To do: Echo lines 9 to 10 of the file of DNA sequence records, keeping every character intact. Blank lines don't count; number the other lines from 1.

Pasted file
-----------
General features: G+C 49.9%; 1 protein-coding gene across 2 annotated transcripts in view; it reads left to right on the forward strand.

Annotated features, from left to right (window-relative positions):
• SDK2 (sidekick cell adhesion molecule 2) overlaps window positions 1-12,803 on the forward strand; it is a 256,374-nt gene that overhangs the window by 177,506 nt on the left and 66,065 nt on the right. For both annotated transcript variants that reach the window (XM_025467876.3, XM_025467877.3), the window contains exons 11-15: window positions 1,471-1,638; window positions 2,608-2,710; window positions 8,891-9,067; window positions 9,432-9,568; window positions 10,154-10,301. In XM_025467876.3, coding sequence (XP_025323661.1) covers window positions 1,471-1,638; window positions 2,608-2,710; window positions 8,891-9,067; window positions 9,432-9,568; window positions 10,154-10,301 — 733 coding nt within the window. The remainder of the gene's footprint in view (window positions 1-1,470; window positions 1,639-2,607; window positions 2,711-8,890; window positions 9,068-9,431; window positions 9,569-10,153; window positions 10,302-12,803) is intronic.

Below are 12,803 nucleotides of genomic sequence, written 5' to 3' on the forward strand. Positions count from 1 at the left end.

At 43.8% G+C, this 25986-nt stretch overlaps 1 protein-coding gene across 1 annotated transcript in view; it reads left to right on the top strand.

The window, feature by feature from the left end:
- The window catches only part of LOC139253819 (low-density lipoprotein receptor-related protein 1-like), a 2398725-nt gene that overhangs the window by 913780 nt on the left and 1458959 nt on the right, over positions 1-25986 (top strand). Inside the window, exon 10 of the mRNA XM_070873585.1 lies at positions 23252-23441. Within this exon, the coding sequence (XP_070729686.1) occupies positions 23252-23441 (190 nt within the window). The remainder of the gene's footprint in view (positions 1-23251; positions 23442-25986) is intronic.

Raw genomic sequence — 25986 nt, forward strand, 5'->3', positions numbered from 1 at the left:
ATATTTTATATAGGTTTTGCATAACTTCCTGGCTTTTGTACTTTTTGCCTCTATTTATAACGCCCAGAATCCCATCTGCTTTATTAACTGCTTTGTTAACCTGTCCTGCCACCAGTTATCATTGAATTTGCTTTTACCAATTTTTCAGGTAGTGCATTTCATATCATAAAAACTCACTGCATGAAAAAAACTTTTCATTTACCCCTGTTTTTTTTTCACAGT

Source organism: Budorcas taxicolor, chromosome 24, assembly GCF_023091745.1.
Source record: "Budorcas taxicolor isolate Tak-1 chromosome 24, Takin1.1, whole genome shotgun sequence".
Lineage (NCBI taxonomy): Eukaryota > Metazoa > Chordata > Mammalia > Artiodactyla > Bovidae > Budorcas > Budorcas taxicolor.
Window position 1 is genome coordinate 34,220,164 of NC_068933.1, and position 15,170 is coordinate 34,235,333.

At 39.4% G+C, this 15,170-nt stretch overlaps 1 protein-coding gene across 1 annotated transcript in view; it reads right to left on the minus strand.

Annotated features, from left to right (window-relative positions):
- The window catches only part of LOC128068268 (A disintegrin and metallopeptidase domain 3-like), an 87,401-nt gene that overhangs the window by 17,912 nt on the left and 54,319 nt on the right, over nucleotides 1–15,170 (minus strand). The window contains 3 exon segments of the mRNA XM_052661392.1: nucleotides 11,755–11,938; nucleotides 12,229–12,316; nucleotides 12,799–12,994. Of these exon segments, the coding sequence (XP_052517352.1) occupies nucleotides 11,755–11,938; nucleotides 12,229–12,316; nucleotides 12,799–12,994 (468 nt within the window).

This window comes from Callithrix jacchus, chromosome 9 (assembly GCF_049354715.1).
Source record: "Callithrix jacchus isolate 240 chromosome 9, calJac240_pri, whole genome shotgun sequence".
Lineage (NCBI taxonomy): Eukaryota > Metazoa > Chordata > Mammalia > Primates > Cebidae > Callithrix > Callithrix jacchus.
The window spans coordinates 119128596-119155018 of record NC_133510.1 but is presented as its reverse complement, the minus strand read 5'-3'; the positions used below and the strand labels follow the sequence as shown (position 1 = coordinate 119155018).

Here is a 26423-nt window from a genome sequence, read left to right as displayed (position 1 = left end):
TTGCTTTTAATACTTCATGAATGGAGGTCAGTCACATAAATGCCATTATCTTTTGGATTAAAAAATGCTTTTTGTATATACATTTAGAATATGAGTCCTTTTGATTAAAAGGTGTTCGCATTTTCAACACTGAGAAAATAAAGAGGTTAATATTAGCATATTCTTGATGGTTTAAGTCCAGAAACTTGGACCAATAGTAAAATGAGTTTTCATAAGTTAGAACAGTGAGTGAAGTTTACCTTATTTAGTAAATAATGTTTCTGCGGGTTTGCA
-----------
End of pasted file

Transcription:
ATATTTTATATAGGTTTTGCATAACTTCCTGGCTTTTGTACTTTTTGCCTCTATTTATAACGCCCAGAATCCCATCTGCTTTATTAACTGCTTTGTTAACCTGTCCTGCCACCAGTTATCATTGAATTTGCTTTTACCAATTTTTCAGGTAGTGCATTTCATATCATAAAAACTCACTGCATGAAAAAAACTTTTCATTTACCCCTGTTTTTTTTTCACAGT

Source organism: Budorcas taxicolor, chromosome 24, assembly GCF_023091745.1.